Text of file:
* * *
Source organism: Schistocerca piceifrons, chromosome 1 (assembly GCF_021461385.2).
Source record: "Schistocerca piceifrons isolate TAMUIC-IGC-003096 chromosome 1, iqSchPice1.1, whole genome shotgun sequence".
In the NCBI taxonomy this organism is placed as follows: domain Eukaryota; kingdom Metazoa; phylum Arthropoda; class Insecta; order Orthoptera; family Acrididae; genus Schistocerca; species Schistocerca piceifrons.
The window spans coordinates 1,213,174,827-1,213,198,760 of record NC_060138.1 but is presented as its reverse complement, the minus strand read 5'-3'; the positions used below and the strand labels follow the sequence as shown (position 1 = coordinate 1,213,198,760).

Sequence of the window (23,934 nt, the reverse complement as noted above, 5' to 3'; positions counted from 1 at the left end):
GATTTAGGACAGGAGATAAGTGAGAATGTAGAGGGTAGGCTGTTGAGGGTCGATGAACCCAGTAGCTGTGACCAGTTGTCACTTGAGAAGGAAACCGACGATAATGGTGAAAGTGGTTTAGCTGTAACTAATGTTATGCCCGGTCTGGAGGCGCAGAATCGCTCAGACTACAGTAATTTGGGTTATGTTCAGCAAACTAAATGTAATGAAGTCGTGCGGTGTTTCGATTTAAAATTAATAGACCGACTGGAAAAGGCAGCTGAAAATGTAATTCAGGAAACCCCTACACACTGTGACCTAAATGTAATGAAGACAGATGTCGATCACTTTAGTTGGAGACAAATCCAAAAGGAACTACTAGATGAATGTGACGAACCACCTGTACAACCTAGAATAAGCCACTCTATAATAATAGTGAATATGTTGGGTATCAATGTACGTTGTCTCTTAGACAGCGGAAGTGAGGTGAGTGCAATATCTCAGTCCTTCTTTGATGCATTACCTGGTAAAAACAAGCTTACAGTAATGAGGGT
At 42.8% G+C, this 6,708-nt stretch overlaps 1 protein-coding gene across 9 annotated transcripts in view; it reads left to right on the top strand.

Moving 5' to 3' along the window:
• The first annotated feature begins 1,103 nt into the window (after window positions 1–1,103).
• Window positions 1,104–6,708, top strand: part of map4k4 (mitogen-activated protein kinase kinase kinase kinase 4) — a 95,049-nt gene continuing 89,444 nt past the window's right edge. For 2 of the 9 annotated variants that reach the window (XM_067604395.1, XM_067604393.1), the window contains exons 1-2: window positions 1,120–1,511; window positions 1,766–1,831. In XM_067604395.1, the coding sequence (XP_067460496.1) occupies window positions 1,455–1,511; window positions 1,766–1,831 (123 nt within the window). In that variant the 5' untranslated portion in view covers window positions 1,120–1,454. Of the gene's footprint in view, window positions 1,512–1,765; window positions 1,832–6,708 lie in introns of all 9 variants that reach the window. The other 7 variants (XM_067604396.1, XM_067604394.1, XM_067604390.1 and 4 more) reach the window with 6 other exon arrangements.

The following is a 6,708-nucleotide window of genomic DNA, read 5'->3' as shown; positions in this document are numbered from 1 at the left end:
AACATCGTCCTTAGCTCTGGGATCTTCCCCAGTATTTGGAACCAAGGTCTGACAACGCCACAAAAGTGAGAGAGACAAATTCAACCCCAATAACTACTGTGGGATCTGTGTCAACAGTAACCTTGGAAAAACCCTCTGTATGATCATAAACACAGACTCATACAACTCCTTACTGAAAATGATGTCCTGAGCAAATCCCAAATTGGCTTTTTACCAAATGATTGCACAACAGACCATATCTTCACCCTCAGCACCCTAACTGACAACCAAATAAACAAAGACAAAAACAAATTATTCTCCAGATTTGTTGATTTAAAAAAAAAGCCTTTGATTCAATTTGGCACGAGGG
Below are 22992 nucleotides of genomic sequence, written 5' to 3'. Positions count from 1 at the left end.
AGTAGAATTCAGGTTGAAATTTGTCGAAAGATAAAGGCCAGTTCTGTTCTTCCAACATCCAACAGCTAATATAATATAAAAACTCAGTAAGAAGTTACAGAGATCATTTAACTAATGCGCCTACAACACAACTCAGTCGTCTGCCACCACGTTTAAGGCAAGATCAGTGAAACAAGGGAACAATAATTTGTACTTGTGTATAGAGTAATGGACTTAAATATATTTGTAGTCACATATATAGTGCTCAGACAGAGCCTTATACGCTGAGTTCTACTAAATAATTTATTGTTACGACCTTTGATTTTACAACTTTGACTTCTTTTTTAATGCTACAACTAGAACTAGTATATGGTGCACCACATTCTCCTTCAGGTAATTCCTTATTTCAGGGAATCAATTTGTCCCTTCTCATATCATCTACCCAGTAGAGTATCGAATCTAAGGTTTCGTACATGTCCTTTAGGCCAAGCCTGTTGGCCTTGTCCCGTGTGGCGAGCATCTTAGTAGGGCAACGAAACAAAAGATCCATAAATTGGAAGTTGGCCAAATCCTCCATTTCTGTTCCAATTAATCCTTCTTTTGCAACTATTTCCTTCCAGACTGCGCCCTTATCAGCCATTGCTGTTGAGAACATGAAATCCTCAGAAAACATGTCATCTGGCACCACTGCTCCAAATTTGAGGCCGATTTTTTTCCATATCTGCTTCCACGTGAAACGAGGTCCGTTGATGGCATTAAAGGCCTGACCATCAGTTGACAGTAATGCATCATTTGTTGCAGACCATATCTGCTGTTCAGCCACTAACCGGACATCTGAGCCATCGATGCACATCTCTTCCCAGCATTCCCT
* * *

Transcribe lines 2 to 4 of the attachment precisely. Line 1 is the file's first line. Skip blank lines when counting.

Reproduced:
Source record: "Schistocerca piceifrons isolate TAMUIC-IGC-003096 chromosome 1, iqSchPice1.1, whole genome shotgun sequence".
In the NCBI taxonomy this organism is placed as follows: domain Eukaryota; kingdom Metazoa; phylum Arthropoda; class Insecta; order Orthoptera; family Acrididae; genus Schistocerca; species Schistocerca piceifrons.
The window spans coordinates 1,213,174,827-1,213,198,760 of record NC_060138.1 but is presented as its reverse complement, the minus strand read 5'-3'; the positions used below and the strand labels follow the sequence as shown (position 1 = coordinate 1,213,198,760).